AAU Spotlight: Perry Cabean
left: Perry and Coach Cabean at Perry's first AAU Junior Olympic Games, the 2004 Games in Des Moines, Iowa. right: Perry and Coach Cabean at the 2015 NCAA Southeast Regional Cross Country Championship.
Parents often position themselves as coaches of their children’s teams. But very few are as qualified to do so as Perry Cabean, the assistant track and field coach at North Carolina AT&T who oversees cross country.
He has helped develop numerous All-American athletes in AAU track and field, AAU cross country, USATF track and field and USATF cross country – among the many is his son, also named Perry Cabean. Perry Cabean, the coaching version, has been training his son full-time since he was 11. Now the two are paired on the track at N.C. A&T. Perry is a senior and the captain of the Aggies cross country team, which his dad presides over.
It presents its own set of challenges,” said coach Cabean. “But we’ve been doing it so long that we are able to separate dad and coach.” Echoing his father’s sentiments, Perry said: “He always talks about when we’re on the track he’s my coach and when we’re off the track he’s my dad.”
Both men admitted to a learning curve. Coach Cabean jokingly reminisced that when Perry was in high school, Mrs. Cabean would act as a moderator to make sure track issues did not come into the house. In his collegiate career, however, the gentlemen found their own form of mediating.
“Sometimes I had trouble, like last year I had trouble trying to separate the two – whether he’s being my coach or my dad,” said Perry. “Sometimes at practice, if I was having a bad day or something, I might need my dad at practice but he has to be my coach at practice. But I’m kind of used to it now.”
Keeping personal conversations away from the track, and vice versa, has been essential in their relationship. Coach Cabean noted the two have had some times on the track, but once they leave and the stadium is off in a distance, their relationship returns to normal.
“It’s a father son thing so they clash sometimes of course like anyone would with their parents. Especially if your parent is your coach and you feel like you’re right, and they try and tell you otherwise,” said sophomore runner Imani Coleman. “You can’t get mad like you want to because it’s your dad at the end of the day. It’s a good thing and a bad thing because you know that it’s a loving relationship but you’re also trying to push it and get things done.”
For the Cabeans, the separation between personal and sport is especially important because coach Cabean has an aggressive coaching style, and his son tends to get most of the brunt in practice.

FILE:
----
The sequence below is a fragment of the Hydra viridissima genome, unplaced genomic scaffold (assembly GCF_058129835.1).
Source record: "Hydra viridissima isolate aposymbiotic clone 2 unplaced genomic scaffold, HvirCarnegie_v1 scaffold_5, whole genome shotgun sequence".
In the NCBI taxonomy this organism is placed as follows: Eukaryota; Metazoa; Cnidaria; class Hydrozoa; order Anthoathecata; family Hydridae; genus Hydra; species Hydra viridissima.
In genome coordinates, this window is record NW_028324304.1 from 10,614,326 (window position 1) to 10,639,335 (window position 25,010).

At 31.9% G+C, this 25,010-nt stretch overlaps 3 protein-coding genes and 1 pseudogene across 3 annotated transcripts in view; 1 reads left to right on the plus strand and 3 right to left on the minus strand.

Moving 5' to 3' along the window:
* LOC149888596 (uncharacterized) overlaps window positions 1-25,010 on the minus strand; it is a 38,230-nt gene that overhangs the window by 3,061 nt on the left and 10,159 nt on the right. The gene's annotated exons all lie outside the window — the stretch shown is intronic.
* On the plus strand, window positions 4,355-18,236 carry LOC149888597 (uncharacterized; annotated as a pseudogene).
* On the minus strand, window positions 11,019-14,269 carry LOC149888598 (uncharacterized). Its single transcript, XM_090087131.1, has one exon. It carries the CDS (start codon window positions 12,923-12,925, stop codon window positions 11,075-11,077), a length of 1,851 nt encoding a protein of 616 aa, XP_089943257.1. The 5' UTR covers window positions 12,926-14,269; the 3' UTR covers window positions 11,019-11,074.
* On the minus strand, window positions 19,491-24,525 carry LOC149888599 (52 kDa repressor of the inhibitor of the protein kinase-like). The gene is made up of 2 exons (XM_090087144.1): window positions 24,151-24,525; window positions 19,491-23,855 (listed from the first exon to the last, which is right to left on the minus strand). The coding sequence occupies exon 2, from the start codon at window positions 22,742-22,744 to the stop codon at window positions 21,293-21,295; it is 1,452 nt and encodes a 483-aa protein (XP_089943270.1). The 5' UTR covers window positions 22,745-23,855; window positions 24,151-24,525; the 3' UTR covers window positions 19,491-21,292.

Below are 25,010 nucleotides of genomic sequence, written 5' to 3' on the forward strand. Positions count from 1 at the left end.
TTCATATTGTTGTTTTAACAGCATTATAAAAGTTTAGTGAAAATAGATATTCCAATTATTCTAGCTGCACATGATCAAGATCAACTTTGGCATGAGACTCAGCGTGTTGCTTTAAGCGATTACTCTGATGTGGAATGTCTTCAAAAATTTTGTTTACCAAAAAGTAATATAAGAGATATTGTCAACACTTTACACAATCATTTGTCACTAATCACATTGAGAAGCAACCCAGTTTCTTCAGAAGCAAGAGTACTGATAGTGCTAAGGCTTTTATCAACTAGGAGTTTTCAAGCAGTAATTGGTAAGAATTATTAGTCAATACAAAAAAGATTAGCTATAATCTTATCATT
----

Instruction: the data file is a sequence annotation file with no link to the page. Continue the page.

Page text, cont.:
“I’m harder on him. Everybody knows it,” said coach Cabean.
Perry agreed: “I feel like he is harder on me. It gets annoying sometimes but I know he is harder on me because he has more expectations from me (than the rest of the team) – more expectations for me to be an example (to the rest of the team). He tells me that I’m a representative of the coaches of what to do and what not to do on and off the track because I’m his son basically.”
While both father and son recalled a couple disputes on the track, they assured that the respect boundaries are never crossed and the teammates actually get a chuckle out of it. “I think the best thing that we’ve been able to do is when things get tough, we just have to stop and laugh about it because it’s never perfect.” said coach Cabean.
As for the home front, coaching does not impede on family time. Coach Cabean made it very clear that Perry does not need a year round trainer and is very good at maintaining his own dieting and exercising habits during off time. Instead, coach Cabean insists that track is discussed solely in a positive light during family time.
“I’ve been around them all my life almost, ever since I started track,” said sophomore Steven Stowe. “On the track it’s pure business. He treats him like he treats all of us. Off the track I really don’t even see them talking about track honestly. I actually see the separation in him being coach to a track athlete and him being his father. I see it personally. I’ve been with him (coach Cabean) so long that he pushes me the same way he pushes him (Perry).”
This is the second and final year that coach Cabean will be training Perry at N.C. AT&T, and both men are appreciative of the experience. Although Perry started off at Western Carolina, he came to N.C. AT&T specifically to be with his father.
“When I heard he got the job here, I wanted to transfer,” said Perry. “He came down one weekend and we talked; I told him I wanted to transfer, and he got me out of the school. From there we got even closer. We were close when I was in high school but we got even closer now.”
Very appreciative of their close relationship, coach Cabean also expressed an appreciation for their unique bond, calling it a blessing to be around his son as he goes through the most important part of his life.
“I know that’s a rare treat for any father to be able to spend this particular time with your son,” said Cabean.